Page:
Author Topic: Our Starting Pitching "thinnest" in NL?  (Read 662 times)

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Offline Obed_Marsh

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Our Starting Pitching "thinnest" in NL?
« Topic Start: January 03, 2008, 11:06:00 PM »
This does not seem right to me.

This SI.com article ranks our starting pitching as the "thinnest" in the NL. I'll grant you he uses a subjective point system but I suspect he's underestimating us. Is there a ranking by VORP or something out there?

http://sportsillustrated.cnn.com/2007/writers/jon_weisman/12/20/nl.rotations/index.html

Offline 2k6nats

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Re: Our Starting Pitching "thinnest" in NL?
« Reply #1: January 04, 2008, 12:35:54 AM »
I love how he calls Randy Johnson a "mystery" in this.  Right, like Kyle Kendrick is worth more to his team than Randy Johnson :lol:

Offline NatsAddict

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Re: Our Starting Pitching "thinnest" in NL?
« Reply #2: January 04, 2008, 04:56:07 AM »
For what it's worth, neither of the two Marlins "mystery" pitchers are expected to pitch at all in 2008.  Johnson isn't even expected to be throwing a ball on flat ground until at least September, and Sanchez's recovery from a torn labrum has not gone well.  He hasn't even thrown a ball since May 2, and isn't expected to be ready for ST.  There is a strong chance that he'll never wear an MLB uniform again. I'm rooting for him to have a miraculous recovery even if for no other reason than simply because he was so royally screwed by Loria (sends him down to AAA, and the next day puts him on MiLB DL so that he doesn't have to pay his MLB salary).  If such a miracle happens, he still likely won't see even any re-hab action until late May or early June.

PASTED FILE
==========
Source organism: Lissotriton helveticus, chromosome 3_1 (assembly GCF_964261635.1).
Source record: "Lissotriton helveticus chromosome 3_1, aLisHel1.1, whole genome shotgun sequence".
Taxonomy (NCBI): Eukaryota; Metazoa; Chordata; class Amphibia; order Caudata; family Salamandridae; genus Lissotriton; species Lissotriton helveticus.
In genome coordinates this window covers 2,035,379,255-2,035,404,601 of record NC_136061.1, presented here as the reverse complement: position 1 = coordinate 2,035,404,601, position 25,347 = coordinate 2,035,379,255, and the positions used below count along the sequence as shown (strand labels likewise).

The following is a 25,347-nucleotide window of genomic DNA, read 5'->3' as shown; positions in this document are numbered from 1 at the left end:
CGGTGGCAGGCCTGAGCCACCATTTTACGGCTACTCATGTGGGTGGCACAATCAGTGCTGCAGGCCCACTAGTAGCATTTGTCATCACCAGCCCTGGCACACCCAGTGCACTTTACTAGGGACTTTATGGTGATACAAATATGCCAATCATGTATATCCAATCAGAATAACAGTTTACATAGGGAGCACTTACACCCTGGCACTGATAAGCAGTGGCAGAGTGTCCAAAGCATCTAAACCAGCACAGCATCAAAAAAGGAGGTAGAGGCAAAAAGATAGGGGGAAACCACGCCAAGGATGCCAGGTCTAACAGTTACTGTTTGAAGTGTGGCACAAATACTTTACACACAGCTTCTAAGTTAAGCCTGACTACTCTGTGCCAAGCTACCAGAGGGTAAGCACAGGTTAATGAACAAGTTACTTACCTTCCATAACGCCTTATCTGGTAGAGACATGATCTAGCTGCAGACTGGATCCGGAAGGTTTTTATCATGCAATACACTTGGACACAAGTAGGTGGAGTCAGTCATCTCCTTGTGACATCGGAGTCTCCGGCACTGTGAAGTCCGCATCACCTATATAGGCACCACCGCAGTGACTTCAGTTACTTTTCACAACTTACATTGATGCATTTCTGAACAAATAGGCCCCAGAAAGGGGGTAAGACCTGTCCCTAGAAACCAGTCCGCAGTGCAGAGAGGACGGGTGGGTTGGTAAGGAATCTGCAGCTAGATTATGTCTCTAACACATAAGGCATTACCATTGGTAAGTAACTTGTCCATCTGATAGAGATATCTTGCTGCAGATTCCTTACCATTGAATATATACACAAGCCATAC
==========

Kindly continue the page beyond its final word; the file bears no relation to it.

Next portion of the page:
As bad as the Marlins pitching will be, "up and comer" Barone isn't expected to make the team.  The other "up and comers" (Vanden Hurk and Miller) are both gap hitters - they hit the gap between dugouts with their pitches.  Nolasco isn't expected to ever start again; not even as a spot starter.  He's now being groomed at as a setup-guy/closer.


Offline natsfan1a

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Re: Our Starting Pitching "thinnest" in NL?
« Reply #3: January 04, 2008, 08:20:10 AM »
This paragraph from the piece would seem to negate the validity of the findings to some extent:

"Now, there are certain to be quibbles about the choices I made in assigning point values -- in fact, the entire point system is rather arbitrary. There's a built-in margin for error -- because of how difficult it is to predict future performance, even with the best projections. These are not meant to be scientific."